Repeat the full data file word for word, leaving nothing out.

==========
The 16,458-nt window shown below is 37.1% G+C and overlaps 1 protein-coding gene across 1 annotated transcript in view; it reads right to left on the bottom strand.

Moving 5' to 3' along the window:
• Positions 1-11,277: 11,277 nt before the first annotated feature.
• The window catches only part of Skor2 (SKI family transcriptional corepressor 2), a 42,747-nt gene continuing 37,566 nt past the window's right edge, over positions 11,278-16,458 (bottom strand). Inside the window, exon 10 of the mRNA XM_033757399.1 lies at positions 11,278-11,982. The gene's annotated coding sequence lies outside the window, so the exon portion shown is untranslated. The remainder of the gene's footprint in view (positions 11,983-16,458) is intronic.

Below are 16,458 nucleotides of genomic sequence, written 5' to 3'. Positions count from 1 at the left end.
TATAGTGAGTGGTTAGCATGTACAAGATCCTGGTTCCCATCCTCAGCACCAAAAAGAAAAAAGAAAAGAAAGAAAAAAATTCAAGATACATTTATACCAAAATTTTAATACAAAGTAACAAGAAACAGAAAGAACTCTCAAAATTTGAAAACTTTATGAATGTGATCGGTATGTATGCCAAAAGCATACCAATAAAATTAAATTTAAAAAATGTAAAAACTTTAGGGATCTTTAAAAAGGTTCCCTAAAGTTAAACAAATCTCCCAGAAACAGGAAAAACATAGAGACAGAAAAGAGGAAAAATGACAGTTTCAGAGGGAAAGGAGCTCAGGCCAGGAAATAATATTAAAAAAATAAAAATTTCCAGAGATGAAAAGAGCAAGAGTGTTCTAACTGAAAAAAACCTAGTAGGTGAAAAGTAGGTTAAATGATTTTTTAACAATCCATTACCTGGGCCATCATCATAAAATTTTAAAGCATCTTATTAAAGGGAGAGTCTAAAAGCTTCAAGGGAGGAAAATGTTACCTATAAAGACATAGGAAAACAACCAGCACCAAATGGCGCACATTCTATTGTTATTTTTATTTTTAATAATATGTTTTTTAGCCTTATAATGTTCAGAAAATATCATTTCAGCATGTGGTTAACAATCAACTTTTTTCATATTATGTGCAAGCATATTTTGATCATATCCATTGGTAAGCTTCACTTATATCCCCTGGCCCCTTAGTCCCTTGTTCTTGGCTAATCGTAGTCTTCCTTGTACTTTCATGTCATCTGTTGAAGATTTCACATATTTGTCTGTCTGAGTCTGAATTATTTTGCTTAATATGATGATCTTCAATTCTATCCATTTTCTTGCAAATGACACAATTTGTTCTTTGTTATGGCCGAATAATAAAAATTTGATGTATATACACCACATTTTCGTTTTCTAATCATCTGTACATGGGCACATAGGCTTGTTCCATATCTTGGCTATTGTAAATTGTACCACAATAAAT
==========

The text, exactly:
The 16,458-nt window shown below is 37.1% G+C and overlaps 1 protein-coding gene across 1 annotated transcript in view; it reads right to left on the bottom strand.

Moving 5' to 3' along the window:
• Positions 1-11,277: 11,277 nt before the first annotated feature.
• The window catches only part of Skor2 (SKI family transcriptional corepressor 2), a 42,747-nt gene continuing 37,566 nt past the window's right edge, over positions 11,278-16,458 (bottom strand). Inside the window, exon 10 of the mRNA XM_033757399.1 lies at positions 11,278-11,982. The gene's annotated coding sequence lies outside the window, so the exon portion shown is untranslated. The remainder of the gene's footprint in view (positions 11,983-16,458) is intronic.

Below are 16,458 nucleotides of genomic sequence, written 5' to 3'. Positions count from 1 at the left end.
TATAGTGAGTGGTTAGCATGTACAAGATCCTGGTTCCCATCCTCAGCACCAAAAAGAAAAAAGAAAAGAAAGAAAAAAATTCAAGATACATTTATACCAAAATTTTAATACAAAGTAACAAGAAACAGAAAGAACTCTCAAAATTTGAAAACTTTATGAATGTGATCGGTATGTATGCCAAAAGCATACCAATAAAATTAAATTTAAAAAATGTAAAAACTTTAGGGATCTTTAAAAAGGTTCCCTAAAGTTAAACAAATCTCCCAGAAACAGGAAAAACATAGAGACAGAAAAGAGGAAAAATGACAGTTTCAGAGGGAAAGGAGCTCAGGCCAGGAAATAATATTAAAAAAATAAAAATTTCCAGAGATGAAAAGAGCAAGAGTGTTCTAACTGAAAAAAACCTAGTAGGTGAAAAGTAGGTTAAATGATTTTTTAACAATCCATTACCTGGGCCATCATCATAAAATTTTAAAGCATCTTATTAAAGGGAGAGTCTAAAAGCTTCAAGGGAGGAAAATGTTACCTATAAAGACATAGGAAAACAACCAGCACCAAATGGCGCACATTCTATTGTTATTTTTATTTTTAATAATATGTTTTTTAGCCTTATAATGTTCAGAAAATATCATTTCAGCATGTGGTTAACAATCAACTTTTTTCATATTATGTGCAAGCATATTTTGATCATATCCATTGGTAAGCTTCACTTATATCCCCTGGCCCCTTAGTCCCTTGTTCTTGGCTAATCGTAGTCTTCCTTGTACTTTCATGTCATCTGTTGAAGATTTCACATATTTGTCTGTCTGAGTCTGAATTATTTTGCTTAATATGATGATCTTCAATTCTATCCATTTTCTTGCAAATGACACAATTTGTTCTTTGTTATGGCCGAATAATAAAAATTTGATGTATATACACCACATTTTCGTTTTCTAATCATCTGTACATGGGCACATAGGCTTGTTCCATATCTTGGCTATTGTAAATTGTACCACAATAAAT